5) Miami (15-9, 7-6 MAC) – I will admit that it shocks me to have the RedHawks so high in these rankings. But Miami had won five in a row before suffering an explainable loss at home to Buffalo Saturday. Part of the reason I have the RedHawks so high in these standings is their finishing schedule, which includes two winnable games against Kent State as well as winnable contests at Akron and home against Bowling Green (Last week: 3 East).

6) Toledo (15-10, 6-7 MAC) – Yes, I know the Rockets are a game behind Western Michigan in the standings. And I will admit that my confidence is starting to waver as this team has lost three straight, including its second consecutive loss at Savage Arena. But if I am right and Toledo belongs in this spot, the Rockets will prove it in their next two games as they host Western Michigan on Saturday and Eastern Michigan next Wednesday (Last week: 5 West).


Bowling Green State University guard Caterrion Thompson puts up a shot against Western Michigan in the Falcons' loss to the Broncos at the Stroh Center last Wednesday.


7) Western Michigan (14-11, 7-6 MAC) – While the Broncos have won two of their last three, the wins came over Akron and Bowling Green. What’s more, WMU lost by 10 points at home to Ball State. If the Broncos want to hold onto the fifth seed they currently possess (thanks to win over Miami), beating Toledo on the road Saturday is a must (Last week: 3 West).

8) Northern Illinois (13-11, 5-8 MAC) – Well, my prediction from two weeks ago that the Huskies would win at least two of their next four games came true: What’s more, NIU did me one better by winning its last three contests. Ah, but the good times ... well, I think the Huskies would do well to win two of their last five, a stretch that starts with a home game against Ball State and a road contest at Central Michigan. NIU’s Feb. 24 game at EMU will be critical (Last week: 6).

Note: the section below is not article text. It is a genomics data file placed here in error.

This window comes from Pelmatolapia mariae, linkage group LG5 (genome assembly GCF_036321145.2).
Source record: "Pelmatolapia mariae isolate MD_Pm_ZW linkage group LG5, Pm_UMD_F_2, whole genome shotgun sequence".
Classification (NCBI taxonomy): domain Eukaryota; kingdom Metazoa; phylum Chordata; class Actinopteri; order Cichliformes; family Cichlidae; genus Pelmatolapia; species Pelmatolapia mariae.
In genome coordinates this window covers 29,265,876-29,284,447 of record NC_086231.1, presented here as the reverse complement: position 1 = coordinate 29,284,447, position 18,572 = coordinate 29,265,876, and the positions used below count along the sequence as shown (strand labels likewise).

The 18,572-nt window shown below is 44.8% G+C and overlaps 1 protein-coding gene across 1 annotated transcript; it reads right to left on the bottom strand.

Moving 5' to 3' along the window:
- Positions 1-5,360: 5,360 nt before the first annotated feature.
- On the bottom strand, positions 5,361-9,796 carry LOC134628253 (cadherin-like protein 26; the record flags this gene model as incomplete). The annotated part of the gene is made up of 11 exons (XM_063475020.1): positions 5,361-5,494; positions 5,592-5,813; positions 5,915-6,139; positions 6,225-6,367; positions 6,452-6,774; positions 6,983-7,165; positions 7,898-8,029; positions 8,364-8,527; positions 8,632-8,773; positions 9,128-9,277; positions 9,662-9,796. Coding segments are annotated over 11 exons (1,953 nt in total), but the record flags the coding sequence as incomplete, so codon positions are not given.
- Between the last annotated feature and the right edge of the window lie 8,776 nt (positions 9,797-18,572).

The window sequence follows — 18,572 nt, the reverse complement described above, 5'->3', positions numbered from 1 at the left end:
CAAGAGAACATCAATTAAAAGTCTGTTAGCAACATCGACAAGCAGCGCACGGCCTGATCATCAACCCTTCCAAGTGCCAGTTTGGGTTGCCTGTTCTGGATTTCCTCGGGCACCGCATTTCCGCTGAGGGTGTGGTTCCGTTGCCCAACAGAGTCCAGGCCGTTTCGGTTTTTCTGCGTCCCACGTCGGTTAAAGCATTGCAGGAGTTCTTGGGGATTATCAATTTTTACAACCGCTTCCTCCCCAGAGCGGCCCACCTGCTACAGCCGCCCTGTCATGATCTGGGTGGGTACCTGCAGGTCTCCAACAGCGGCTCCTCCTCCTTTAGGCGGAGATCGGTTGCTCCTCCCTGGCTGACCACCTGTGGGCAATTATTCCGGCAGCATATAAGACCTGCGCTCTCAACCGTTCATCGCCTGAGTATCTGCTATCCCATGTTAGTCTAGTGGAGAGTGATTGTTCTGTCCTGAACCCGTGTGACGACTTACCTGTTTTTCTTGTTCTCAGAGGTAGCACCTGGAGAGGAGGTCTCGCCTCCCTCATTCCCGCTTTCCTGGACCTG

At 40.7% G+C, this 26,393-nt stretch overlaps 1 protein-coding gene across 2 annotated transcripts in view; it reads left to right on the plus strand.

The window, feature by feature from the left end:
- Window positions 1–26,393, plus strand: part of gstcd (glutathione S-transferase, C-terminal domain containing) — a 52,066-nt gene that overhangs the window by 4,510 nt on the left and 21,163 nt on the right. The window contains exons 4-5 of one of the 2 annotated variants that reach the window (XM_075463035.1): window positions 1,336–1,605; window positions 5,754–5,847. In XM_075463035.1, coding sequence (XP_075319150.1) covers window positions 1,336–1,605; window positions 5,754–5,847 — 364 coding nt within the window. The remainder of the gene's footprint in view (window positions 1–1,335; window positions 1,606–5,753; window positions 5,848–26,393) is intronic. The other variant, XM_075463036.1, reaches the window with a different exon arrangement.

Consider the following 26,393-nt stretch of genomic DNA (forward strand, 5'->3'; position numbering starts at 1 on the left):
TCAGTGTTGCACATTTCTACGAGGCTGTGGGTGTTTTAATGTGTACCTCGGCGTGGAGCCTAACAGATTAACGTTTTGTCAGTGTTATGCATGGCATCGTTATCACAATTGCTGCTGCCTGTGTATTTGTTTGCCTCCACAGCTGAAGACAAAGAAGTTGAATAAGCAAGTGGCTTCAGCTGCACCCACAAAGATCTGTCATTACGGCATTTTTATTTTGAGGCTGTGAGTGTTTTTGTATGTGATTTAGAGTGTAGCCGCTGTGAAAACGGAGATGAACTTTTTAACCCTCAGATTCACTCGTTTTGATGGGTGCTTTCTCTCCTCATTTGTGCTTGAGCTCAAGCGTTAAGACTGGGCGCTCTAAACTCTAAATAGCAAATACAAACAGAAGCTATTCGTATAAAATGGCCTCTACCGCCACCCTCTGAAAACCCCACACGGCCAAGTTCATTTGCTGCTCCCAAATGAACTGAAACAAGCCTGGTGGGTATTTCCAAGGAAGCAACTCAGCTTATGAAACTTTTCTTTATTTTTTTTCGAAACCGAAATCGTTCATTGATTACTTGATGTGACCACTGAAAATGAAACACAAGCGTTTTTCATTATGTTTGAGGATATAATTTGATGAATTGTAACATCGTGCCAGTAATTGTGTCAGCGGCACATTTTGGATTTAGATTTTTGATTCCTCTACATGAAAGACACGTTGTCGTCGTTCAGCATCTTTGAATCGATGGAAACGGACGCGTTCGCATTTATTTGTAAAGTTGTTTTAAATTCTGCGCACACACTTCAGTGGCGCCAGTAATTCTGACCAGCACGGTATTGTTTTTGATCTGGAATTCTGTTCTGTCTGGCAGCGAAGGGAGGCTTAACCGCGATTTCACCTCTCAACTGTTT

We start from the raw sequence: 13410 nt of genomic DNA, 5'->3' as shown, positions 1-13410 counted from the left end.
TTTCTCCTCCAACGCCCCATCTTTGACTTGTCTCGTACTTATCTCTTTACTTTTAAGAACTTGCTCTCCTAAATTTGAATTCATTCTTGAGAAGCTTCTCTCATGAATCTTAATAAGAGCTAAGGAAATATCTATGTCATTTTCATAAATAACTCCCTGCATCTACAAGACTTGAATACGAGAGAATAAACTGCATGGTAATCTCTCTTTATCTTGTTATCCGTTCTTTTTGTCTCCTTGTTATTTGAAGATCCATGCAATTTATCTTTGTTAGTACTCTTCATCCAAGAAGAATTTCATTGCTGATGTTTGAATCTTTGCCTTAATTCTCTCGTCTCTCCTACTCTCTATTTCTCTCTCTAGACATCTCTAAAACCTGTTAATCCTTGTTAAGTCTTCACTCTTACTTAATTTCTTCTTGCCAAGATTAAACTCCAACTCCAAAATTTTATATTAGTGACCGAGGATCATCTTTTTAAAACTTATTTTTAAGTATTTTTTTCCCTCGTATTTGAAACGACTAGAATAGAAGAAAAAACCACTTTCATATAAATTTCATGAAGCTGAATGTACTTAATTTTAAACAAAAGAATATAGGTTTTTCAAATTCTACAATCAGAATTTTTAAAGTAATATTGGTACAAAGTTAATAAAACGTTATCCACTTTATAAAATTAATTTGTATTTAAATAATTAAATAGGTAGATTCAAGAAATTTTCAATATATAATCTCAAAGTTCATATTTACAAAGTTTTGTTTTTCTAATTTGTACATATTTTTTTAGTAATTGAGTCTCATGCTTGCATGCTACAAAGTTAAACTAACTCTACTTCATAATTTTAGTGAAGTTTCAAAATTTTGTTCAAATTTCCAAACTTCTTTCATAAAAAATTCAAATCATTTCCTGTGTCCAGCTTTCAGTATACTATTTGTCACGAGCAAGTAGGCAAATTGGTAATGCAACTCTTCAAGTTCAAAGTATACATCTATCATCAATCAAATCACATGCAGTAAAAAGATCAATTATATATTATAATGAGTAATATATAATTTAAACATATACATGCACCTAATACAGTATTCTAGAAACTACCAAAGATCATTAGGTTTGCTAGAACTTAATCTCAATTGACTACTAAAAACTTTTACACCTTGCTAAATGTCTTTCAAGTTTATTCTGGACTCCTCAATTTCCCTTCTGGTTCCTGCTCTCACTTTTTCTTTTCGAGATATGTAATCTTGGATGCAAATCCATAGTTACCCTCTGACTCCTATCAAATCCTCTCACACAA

9) Eastern Michigan (5-7, 9-14 MAC) – This is another example of me going “against the standings” as we reach the final stretch. The Eagles are a half-game behind Toledo and a half-game ahead of Northern Illinois, but EMU is tracking in the wrong direction. Yes, injuries and illness (and a tough schedule) have played a part in a five-game losing streak. But the Akron loss was surprising, and the schedule does not get easier (Last week: 4 West).

10) Kent State (11-14, 4-9 MAC) – The Golden Flashes now have lost three in a row, including two home contests. The good news for KSU is that three of its final five games are at home, but the Flashes have two contests against Miami as well as a tough test at Ohio and a home challenge against Buffalo. Climbing out of the “bottom four” will not be easy (Last week: 4 East).

11) Bowling Green (10-14, 2-11 MAC) – The Falcons show glimpses of being a team that can compete for wins in the MAC. But sustaining those “glimpses” over a 40-minute span? That has eluded BG during its current seven-game losing streak. The “bye” week in the schedule comes at a good time, but the final stretch is daunting since it includes two games with Buffalo and tricky road tests at Ohio Saturday and at Miami one week later (Last week: 5 East).